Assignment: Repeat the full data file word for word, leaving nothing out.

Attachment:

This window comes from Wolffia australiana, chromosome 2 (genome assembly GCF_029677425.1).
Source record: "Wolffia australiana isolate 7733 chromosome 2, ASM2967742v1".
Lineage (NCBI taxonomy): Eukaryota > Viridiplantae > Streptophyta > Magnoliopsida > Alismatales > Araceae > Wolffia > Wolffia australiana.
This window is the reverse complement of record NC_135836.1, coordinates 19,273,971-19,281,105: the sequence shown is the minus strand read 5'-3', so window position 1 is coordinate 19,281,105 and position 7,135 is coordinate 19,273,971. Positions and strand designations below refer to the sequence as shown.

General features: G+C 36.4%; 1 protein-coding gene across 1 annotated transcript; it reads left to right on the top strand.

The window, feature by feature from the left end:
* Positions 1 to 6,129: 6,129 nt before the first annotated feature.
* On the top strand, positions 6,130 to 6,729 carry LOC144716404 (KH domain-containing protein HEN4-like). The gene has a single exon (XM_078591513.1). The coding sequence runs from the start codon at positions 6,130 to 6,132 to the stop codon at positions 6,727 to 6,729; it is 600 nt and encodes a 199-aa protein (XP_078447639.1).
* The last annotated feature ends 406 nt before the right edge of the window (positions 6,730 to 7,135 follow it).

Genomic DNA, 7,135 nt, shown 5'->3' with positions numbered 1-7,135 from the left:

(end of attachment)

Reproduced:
This window comes from Wolffia australiana, chromosome 2 (genome assembly GCF_029677425.1).
Source record: "Wolffia australiana isolate 7733 chromosome 2, ASM2967742v1".
Lineage (NCBI taxonomy): Eukaryota > Viridiplantae > Streptophyta > Magnoliopsida > Alismatales > Araceae > Wolffia > Wolffia australiana.
This window is the reverse complement of record NC_135836.1, coordinates 19,273,971-19,281,105: the sequence shown is the minus strand read 5'-3', so window position 1 is coordinate 19,281,105 and position 7,135 is coordinate 19,273,971. Positions and strand designations below refer to the sequence as shown.

General features: G+C 36.4%; 1 protein-coding gene across 1 annotated transcript; it reads left to right on the top strand.

The window, feature by feature from the left end:
* Positions 1 to 6,129: 6,129 nt before the first annotated feature.
* On the top strand, positions 6,130 to 6,729 carry LOC144716404 (KH domain-containing protein HEN4-like). The gene has a single exon (XM_078591513.1). The coding sequence runs from the start codon at positions 6,130 to 6,132 to the stop codon at positions 6,727 to 6,729; it is 600 nt and encodes a 199-aa protein (XP_078447639.1).
* The last annotated feature ends 406 nt before the right edge of the window (positions 6,730 to 7,135 follow it).

Genomic DNA, 7,135 nt, shown 5'->3' with positions numbered 1-7,135 from the left: